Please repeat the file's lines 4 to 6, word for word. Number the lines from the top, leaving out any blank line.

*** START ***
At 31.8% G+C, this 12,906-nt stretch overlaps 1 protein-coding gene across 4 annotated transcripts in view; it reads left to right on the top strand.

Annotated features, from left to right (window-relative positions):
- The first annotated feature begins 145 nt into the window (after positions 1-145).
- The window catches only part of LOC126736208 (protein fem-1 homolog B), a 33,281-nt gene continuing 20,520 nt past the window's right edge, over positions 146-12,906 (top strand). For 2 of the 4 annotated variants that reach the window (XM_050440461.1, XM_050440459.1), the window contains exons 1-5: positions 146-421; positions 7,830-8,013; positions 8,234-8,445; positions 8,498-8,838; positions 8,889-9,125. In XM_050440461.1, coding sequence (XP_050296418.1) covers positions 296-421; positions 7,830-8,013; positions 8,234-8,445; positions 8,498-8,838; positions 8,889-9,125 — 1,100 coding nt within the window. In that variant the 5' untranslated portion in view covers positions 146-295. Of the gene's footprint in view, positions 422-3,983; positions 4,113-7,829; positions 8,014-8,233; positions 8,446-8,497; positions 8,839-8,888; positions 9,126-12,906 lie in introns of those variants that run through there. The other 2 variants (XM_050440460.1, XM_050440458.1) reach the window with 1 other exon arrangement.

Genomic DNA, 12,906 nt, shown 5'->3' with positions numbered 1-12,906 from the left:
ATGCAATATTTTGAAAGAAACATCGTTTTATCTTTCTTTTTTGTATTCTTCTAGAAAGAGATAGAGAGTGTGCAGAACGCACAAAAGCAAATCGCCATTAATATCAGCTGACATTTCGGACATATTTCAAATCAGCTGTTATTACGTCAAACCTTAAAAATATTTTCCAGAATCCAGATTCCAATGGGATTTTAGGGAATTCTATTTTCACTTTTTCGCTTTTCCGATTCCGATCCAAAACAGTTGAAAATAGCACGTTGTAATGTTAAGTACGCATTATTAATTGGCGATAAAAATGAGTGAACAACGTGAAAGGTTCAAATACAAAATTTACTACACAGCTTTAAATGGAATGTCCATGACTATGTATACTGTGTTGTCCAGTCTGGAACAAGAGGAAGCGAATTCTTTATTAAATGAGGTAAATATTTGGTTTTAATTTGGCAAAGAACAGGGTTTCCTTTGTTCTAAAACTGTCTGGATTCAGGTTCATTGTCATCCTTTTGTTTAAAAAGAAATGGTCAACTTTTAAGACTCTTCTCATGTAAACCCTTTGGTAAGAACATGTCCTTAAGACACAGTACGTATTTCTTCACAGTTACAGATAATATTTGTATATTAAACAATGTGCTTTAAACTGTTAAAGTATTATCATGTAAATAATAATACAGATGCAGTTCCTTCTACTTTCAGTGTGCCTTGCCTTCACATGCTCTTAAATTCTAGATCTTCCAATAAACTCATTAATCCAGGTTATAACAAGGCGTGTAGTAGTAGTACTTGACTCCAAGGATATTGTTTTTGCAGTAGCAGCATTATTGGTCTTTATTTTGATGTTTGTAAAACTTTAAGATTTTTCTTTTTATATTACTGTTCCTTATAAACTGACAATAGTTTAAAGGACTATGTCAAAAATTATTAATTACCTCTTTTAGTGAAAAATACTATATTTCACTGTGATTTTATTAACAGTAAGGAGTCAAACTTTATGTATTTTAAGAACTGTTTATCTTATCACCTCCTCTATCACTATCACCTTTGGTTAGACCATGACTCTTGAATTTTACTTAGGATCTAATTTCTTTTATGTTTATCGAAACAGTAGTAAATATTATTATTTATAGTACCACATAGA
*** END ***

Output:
- The window catches only part of LOC126736208 (protein fem-1 homolog B), a 33,281-nt gene continuing 20,520 nt past the window's right edge, over positions 146-12,906 (top strand). For 2 of the 4 annotated variants that reach the window (XM_050440461.1, XM_050440459.1), the window contains exons 1-5: positions 146-421; positions 7,830-8,013; positions 8,234-8,445; positions 8,498-8,838; positions 8,889-9,125. In XM_050440461.1, coding sequence (XP_050296418.1) covers positions 296-421; positions 7,830-8,013; positions 8,234-8,445; positions 8,498-8,838; positions 8,889-9,125 — 1,100 coding nt within the window. In that variant the 5' untranslated portion in view covers positions 146-295. Of the gene's footprint in view, positions 422-3,983; positions 4,113-7,829; positions 8,014-8,233; positions 8,446-8,497; positions 8,839-8,888; positions 9,126-12,906 lie in introns of those variants that run through there. The other 2 variants (XM_050440460.1, XM_050440458.1) reach the window with 1 other exon arrangement.

Genomic DNA, 12,906 nt, shown 5'->3' with positions numbered 1-12,906 from the left:
ATGCAATATTTTGAAAGAAACATCGTTTTATCTTTCTTTTTTGTATTCTTCTAGAAAGAGATAGAGAGTGTGCAGAACGCACAAAAGCAAATCGCCATTAATATCAGCTGACATTTCGGACATATTTCAAATCAGCTGTTATTACGTCAAACCTTAAAAATATTTTCCAGAATCCAGATTCCAATGGGATTTTAGGGAATTCTATTTTCACTTTTTCGCTTTTCCGATTCCGATCCAAAACAGTTGAAAATAGCACGTTGTAATGTTAAGTACGCATTATTAATTGGCGATAAAAATGAGTGAACAACGTGAAAGGTTCAAATACAAAATTTACTACACAGCTTTAAATGGAATGTCCATGACTATGTATACTGTGTTGTCCAGTCTGGAACAAGAGGAAGCGAATTCTTTATTAAATGAGGTAAATATTTGGTTTTAATTTGGCAAAGAACAGGGTTTCCTTTGTTCTAAAACTGTCTGGATTCAGGTTCATTGTCATCCTTTTGTTTAAAAAGAAATGGTCAACTTTTAAGACTCTTCTCATGTAAACCCTTTGGTAAGAACATGTCCTTAAGACACAGTACGTATTTCTTCACAGTTACAGATAATATTTGTATATTAAACAATGTGCTTTAAACTGTTAAAGTATTATCATGTAAATAATAATACAGATGCAGTTCCTTCTACTTTCAGTGTGCCTTGCCTTCACATGCTCTTAAATTCTAGATCTTCCAATAAACTCATTAATCCAGGTTATAACAAGGCGTGTAGTAGTAGTACTTGACTCCAAGGATATTGTTTTTGCAGTAGCAGCATTATTGGTCTTTATTTTGATGTTTGTAAAACTTTAAGATTTTTCTTTTTATATTACTGTTCCTTATAAACTGACAATAGTTTAAAGGACTATGTCAAAAATTATTAATTACCTCTTTTAGTGAAAAATACTATATTTCACTGTGATTTTATTAACAGTAAGGAGTCAAACTTTATGTATTTTAAGAACTGTTTATCTTATCACCTCCTCTATCACTATCACCTTTGGTTAGACCATGACTCTTGAATTTTACTTAGGATCTAATTTCTTTTATGTTTATCGAAACAGTAGTAAATATTATTATTTATAGTACCACATAGA